Obama vs. the Loonies
First fix the problem, and then fix the blame. So say the Japanese. But you know what? This ain't Japan.
We play the blame game here, and we play it early and often. It is now generally recognized that two weeks from now, the Democrats will suffer a disaster at the polls.
I know no member of Team Obama who truly believes the Democrats will hold onto the House of Representatives. The only question is whether the defeat will be moderate and manageable or a calamity of Biblical proportions.
So far, the smart money is on Biblical. But why? Upon whom do we fix the blame?
There is the president, of course. While his name will not be on the ballot, it is on everybody's lips. He should have done more and better things in his first two years, Democrats say. Or at least he should have sold his accomplishments better.
The president does not entirely disagree. He told Peter Baker of The New York Times that it is not enough to do good things for the country, but "you can't be neglecting of marketing and P.R. and public opinion."
He knew he was going to have trouble with this. Everyone close to him knew he was going to have trouble. I have described it before. In February 2007, about a week before he announced for the presidency, he attended a "cattle call" in a suburban hotel outside Washington for potential Democratic candidates. The room was packed to bursting with pols and press, and those locked out by the fire marshal pounded on the doors. Back then, the Democrats had the enthusiasm and the Republicans had the gap.
When it came Obama's turn to speak, he looked out at the room and said: "You know, if you look at all the cameras gathered around and the clickin' of the photographers, the pundits who are collected, sometimes you feel like you are part of a reality TV show. I feel like this is 'American Idol' or 'Survivor,' and you got to figure out if you're going to go to Hollywood or you're going to be voted off the island. But that's not why I'm here."
He has not changed. He has little patience — Valerie Jarrett, his senior adviser, says — with the "inevitable theatrics of Washington."
But theatrics are how a president sells himself and his policies, and if he fails to master those theatrics, or finds those theatrics too demeaning, then he and his party really will be voted off the island. And quickly.
It is not just how Obama has stage-managed his achievements, however.
And then there are the mainstream Democrats who are merely weary. Velma Hart, a solid, middle-class Democratic voter, stood up at a town hall in September and said she was "exhausted" by defending Obama and his administration. A few weeks later, Gov. Ed Rendell, Democrat of Pennsylvania, said, "A tepid vote counts the same as a wildly enthusiastic vote." Which is true, but it is a whole lot easier getting a wildly enthusiastic voter to the polling place than a tepid voter.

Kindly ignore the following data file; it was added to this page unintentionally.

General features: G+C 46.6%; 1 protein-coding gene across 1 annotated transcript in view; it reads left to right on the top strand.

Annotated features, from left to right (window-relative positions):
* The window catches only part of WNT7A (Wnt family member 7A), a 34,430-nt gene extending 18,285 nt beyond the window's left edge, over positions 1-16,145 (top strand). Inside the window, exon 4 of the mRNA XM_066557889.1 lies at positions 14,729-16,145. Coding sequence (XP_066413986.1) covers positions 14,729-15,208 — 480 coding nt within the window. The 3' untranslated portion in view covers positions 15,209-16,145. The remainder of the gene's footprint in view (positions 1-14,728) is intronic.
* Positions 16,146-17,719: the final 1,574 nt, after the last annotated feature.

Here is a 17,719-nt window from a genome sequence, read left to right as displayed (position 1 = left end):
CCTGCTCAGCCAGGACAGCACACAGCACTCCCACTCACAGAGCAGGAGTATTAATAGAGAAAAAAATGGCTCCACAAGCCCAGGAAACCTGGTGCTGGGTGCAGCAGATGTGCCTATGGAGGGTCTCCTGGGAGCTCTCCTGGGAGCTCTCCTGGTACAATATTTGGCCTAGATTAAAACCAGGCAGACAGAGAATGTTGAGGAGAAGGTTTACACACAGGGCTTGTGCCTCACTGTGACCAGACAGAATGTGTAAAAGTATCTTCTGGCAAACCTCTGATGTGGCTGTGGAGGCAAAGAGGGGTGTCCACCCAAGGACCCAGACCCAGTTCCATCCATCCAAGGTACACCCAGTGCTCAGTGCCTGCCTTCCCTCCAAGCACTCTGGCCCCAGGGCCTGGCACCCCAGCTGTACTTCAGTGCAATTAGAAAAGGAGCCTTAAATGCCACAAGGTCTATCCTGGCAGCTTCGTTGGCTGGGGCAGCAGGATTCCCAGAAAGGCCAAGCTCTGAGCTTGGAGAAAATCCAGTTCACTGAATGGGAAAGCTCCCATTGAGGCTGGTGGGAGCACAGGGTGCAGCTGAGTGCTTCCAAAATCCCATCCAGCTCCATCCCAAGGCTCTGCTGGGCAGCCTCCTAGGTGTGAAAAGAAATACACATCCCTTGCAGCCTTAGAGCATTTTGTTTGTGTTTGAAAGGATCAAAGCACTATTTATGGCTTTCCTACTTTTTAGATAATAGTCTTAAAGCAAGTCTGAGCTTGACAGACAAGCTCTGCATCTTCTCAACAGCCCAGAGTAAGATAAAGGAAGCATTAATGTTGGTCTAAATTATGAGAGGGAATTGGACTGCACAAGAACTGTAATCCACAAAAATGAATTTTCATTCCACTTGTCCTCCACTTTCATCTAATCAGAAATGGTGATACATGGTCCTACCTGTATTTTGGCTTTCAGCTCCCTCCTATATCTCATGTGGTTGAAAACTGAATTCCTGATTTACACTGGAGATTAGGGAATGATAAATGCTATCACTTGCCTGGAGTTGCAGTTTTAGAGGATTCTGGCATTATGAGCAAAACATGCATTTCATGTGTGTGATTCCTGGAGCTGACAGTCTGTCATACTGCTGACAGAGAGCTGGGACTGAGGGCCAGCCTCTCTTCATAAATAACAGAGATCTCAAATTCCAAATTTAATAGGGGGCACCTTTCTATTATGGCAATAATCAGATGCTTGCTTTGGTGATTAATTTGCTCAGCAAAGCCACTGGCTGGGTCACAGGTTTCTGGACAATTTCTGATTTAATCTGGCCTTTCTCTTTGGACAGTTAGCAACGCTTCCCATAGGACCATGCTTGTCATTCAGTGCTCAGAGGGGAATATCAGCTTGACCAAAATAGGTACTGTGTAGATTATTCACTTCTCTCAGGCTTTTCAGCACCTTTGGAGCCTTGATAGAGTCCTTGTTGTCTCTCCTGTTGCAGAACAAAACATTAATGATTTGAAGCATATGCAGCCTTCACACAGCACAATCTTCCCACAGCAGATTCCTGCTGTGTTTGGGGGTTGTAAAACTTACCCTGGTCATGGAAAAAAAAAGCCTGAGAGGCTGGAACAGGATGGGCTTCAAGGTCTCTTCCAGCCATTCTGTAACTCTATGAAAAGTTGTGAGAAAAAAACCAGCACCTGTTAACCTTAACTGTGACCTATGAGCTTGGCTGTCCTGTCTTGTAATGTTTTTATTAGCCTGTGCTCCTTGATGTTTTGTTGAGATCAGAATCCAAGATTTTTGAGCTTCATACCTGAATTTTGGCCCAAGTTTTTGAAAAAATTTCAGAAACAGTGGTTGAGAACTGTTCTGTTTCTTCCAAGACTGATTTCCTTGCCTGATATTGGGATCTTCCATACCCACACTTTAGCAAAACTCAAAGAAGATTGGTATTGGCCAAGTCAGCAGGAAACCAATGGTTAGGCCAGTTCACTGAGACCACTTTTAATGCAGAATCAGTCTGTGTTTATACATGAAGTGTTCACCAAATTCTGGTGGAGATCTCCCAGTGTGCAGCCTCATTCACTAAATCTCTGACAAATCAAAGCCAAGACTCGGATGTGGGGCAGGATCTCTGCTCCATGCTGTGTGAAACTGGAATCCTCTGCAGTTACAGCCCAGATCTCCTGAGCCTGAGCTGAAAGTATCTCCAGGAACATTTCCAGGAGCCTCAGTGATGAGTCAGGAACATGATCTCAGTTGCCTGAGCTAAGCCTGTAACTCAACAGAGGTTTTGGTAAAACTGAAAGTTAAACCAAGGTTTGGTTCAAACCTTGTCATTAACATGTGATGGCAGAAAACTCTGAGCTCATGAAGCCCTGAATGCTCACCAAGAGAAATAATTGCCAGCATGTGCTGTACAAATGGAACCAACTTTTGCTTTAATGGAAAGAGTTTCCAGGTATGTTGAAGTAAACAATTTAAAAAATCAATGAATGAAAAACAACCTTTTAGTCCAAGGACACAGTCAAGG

But even if Obama had pleased his entire party, that still would have left the Republicans, the tea partiers and the whackos.
How do you blame Obama for the shocking numbers of people who erroneously believe he is a Muslim or was not born in the United States or is a socialist-communist-fascist (take your pick or take all three)?
Nobody in the White House, including Obama, expected the degree of sheer hatred that has been directed against him. They knew Obama's approval ratings would fall — how could they not when in his first 100 days in office he hit 69 percent, the highest approval rating for any president at that point in 20 years?
But tensions, fears and suspicions bubbled just beneath the surface. Certain facts had been overlooked in the wave of pride and good feeling that had followed Obama's election. While Obama had won the popular vote by a solid 7 percentage points, he had lost the white vote by a landslide, 12 percentage points. And when he made a world tour, where his messianic image got amplified and his halo got polished by huge and adoring crowds, the clouds began to gather back at home.
He cannot be blamed for the demons who demonize him. In a fine story by Sandhya Somashekhar in The Washington Post on Sunday under the headline, "Hope Isn't What It Used To Be," this little doozy appeared in the 25th paragraph about how a volunteer was manning the Democratic Party table at the Arkansas State Fair "when a man walks over wearing a green T-shirt that says, 'Either he dies, or the country dies.'"
Either he dies or the country dies? Do we really live in a country where a man would go out on the street wearing such a thing? If I had seen it, I think I would have called the Secret Service. (I Googled the phrase to see if I could find the manufacturer of the T-shirt, but I found no hits. Does the guy print them up in his basement?)
If the Democrats get swamped on Nov. 2, sure, some of it is the fault of the enthusiasm gap and some of it is the fault of the president, but some of it is the fault of those loonies who have crept into American politics like bedbugs who have grown bloated on their own hatreds.
To find out more about Roger Simon, and read features by other Creators Syndicate writers and cartoonists, visit the Creators Syndicate webpage at www.creators.com.
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